EPA OKs Puget Sound Action Agenda; Funding Will Follow

The U.S. Environmental Protection Agency gave its "stamp of approval" on July 15 for the Puget Sound Action Agenda under the National Estuary Program (NEP), paving the way for the agenda to continue to receive federal funding.

EPA's action also signifies the agency's full commitment to helping carry out the agenda to protect and restore Puget Sound.

"I'm pleased to announce our approval of the Action Agenda," said Michelle Pirzadeh, EPA's acting regional administrator in Seattle. "This makes official what has been true all along: EPA is fully committed to bringing our resources to bear on the critically important work of protecting and restoring our treasured Puget Sound. We pledge to continue to act hand-in-hand with our partners—the state, tribes, local governments and citizens -- to ensure a healthy Sound for future generations."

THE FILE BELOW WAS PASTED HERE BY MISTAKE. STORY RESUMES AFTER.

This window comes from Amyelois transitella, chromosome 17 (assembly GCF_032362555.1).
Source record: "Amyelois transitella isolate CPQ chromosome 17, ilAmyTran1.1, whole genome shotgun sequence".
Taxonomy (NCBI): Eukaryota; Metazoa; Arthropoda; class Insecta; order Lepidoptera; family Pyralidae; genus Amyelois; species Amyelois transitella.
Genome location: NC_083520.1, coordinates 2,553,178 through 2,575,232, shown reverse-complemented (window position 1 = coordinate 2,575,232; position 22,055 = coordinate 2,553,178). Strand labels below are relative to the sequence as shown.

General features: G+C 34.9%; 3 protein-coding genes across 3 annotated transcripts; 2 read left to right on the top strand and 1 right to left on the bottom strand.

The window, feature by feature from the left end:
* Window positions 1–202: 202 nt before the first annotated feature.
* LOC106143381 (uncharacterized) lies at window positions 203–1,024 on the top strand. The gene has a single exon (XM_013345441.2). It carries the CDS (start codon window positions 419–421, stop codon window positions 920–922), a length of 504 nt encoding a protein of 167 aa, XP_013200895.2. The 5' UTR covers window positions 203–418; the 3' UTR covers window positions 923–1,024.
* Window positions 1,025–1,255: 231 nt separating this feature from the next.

Federal endorsement of the action agenda under Section 320 of the Clean Water Act means a common plan will guide restoration and protection efforts and provides access to federal funding, including $20 million in 2009.

Puget Sound is a national priority in EPA's Strategic Plan, on par with other great waterbodies and national treasures like the Chesapeake Bay and the Great Lakes and is recognized as one of 28 estuaries of national significance under the NEP. Since 1995, more than $60 million in EPA appropriations have gone to Puget Sound estuary projects. The Action Agenda was announced last December by the Puget Sound Partnership and Washington Governor Gregoire. The ambitious agenda focuses not only on Puget Sound itself but also identifies actions in upland watersheds that will improve the health of the Sound.

The Action Agenda seeks to:

  • Improve water quality in the Sound and nearby watersheds,
  • Aid the recovery of species affected by pollution,
  • Restore impaired water quality at beaches and shellfish beds, and
  • Develop strategies to control toxic and bacterial contamination.
The plan also highlights the need to carefully consider the effects of development and population growth on Puget Sound.

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